Why I’m Buying this Great Resources Play
Matthew is a member of The Motley Fool Blog Network -- entries represent the personal opinion of the blogger and are not formally edited.
If you’ve followed me for any length of time, today’s trade for the “No Drip, No Mess” Portfolio should come as no surprise. There are few companies that I’ve written more about because despite the boringness of their business, the management team is an excellent case study on how to manage a public company for the benefit of shareholders. Not only are they the largest private landowner in the United States, but I view the company as an excellent long term income generator as I’m confident that the management team will keep creating value for investors. For these reasons and more I believe that Plum Creek Timber Co. (NYSE: PCL) deserves a place in our portfolio.
Why Plum Creek?
Plum Creek is one of the big four when it comes to timberland REITs but there are two reasons in particular that I like them the best for the long term. Other than some manufacturing assets, Plum Creek makes virtually all of their money from maximizing the value of their land and of their 6.6 million acres; a full 20% of it is in the Pacific Northwest. With Plum Creek being an income focused trade, I view these as the two keys to our investment thesis.
When looking at the timber REITs the first thing investors need to realize is that they are surprisingly different in terms of their asset portfolio. Both Rayonier (NYSE: RYN) and Weyerhaeuser (NYSE: WY) generate a lot of income from their performance fibers business, and in the case of Rayonier two thirds of the value of the company is derived from these non-timberland assets. Weyerhaeuser is even further diversified away from their timber assets as they have a portfolio of homebuilders that as a combined entity places them as a top 20 US homebuilder. Given the current near depression in housing, that’s not a business that I’d care to be invested in. Potlatch (NASDAQ: PCH) much more closely resembles Plum Creek in terms of asset profile, but one key differentiator - their Pacific Northwest acres – sets them apart.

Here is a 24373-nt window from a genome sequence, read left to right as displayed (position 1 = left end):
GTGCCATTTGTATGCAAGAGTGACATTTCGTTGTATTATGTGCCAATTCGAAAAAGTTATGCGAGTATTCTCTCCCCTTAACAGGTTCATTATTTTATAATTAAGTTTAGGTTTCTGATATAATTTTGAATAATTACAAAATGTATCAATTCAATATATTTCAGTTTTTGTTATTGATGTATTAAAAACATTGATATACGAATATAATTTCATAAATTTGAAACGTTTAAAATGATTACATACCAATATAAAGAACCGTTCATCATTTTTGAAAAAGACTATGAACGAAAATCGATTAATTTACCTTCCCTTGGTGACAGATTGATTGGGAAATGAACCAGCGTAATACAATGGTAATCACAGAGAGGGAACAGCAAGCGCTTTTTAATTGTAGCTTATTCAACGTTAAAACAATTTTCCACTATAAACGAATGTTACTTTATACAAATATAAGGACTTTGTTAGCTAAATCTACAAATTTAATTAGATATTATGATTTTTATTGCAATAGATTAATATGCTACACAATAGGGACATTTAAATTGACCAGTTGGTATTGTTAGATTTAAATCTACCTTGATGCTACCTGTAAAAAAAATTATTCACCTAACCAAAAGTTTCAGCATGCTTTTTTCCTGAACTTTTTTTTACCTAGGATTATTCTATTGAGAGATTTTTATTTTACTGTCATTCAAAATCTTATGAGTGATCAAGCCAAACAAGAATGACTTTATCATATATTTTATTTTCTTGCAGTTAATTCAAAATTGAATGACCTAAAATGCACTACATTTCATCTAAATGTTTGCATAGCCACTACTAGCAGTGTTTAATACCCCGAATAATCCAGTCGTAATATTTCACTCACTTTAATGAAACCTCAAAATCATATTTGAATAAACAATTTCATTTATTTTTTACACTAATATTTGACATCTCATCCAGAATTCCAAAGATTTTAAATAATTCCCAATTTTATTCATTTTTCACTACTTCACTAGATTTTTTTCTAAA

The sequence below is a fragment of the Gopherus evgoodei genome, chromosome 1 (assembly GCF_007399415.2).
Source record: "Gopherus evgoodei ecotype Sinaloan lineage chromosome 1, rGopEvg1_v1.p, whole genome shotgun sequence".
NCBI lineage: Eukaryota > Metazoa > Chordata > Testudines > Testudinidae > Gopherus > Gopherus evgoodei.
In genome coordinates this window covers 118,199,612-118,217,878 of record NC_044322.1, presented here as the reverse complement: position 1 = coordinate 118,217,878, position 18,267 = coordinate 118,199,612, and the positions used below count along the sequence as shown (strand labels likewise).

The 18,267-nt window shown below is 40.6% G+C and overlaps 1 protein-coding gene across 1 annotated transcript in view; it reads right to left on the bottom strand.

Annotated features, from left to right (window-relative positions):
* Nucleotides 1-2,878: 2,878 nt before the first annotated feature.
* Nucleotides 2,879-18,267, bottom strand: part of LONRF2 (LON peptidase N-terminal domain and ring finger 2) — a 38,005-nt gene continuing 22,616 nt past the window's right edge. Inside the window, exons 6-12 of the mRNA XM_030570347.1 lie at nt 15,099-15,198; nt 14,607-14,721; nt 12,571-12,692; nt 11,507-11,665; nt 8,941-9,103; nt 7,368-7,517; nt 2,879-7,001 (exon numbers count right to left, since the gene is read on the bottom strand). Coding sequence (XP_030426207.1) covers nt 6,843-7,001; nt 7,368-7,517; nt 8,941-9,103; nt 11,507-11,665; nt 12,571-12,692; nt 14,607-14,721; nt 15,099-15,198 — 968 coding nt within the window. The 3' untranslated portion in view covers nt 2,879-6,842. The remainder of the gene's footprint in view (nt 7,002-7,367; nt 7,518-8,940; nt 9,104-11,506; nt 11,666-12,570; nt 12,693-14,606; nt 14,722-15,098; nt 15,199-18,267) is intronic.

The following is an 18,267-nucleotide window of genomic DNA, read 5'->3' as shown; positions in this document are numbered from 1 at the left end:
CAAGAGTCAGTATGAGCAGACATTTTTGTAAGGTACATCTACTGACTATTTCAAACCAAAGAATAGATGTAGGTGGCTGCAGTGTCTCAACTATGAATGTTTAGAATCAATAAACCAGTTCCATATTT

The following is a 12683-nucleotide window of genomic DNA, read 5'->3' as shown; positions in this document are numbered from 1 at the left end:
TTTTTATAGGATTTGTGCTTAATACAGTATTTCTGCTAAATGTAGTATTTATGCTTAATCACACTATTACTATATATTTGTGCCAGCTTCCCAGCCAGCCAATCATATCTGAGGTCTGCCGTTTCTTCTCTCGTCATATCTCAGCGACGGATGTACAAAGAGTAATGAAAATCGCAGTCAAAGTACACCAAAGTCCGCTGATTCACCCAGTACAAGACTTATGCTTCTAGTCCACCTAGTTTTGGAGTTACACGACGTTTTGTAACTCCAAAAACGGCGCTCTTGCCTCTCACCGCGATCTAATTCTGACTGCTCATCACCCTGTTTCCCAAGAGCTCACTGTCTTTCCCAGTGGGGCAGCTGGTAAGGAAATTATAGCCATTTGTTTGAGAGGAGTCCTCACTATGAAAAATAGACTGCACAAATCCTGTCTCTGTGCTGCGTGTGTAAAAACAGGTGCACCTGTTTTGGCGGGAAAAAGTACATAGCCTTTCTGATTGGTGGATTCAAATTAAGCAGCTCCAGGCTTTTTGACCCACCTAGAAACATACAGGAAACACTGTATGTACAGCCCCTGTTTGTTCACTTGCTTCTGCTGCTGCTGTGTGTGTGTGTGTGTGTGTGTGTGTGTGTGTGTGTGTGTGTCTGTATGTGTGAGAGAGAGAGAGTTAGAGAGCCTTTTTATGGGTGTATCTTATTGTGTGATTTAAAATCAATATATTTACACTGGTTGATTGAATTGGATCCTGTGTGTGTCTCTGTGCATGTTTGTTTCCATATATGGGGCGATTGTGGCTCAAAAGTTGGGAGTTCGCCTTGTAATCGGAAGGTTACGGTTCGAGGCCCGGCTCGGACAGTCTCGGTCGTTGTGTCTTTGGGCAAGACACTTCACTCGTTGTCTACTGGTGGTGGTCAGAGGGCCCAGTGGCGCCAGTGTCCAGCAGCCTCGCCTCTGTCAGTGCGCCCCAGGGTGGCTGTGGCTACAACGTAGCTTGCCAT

Plum Creek has about 500,000 highly valuable acres along the northern Pacific Coast and another 900,000 acres in the inland west. At about 20% of their portfolio, these acres with access to both the highly populated west coast and the profitable export market are very important. Potlatch matches Plum Creek nearly acre for acre with their inland west lands, but they don’t have a single acre along the Pacific Coast. This is one of the reasons they had to chop 39% from their dividend at the end of last year. This acreage along the Pacific coast is strategically important as it gives Plum Creek the advantage of selling lumber into China due to quicker access to ports.
Not only has China dramatically increased their imports of logs from the US and Canada, but going forward Canadian production will be substantially reduced due to the pine beetle infestation. When you combine the supply restrictions in Canada between 7% and 15% of the North American lumber market with exports to China consisting of 5% to 7% of the market, you have a total supply impact between 12% and 22%. To put this into context, that’s equal to 15% of US housing starts or 600,000 starts. An investment in Plum Creek combined with our investment in Brookfield Infrastructure (NYSE: BIP) really positions the portfolio for this future supply and demand imbalance. While not core to our thesis for Brookfield, it is noteworthy that they own 655,000 acres in Oregon and Washington and an additional 634,000 acres on Vancouver Island. As Plum Creek is more dependent on timber prices, their Pacific Costal lands are very important to the company.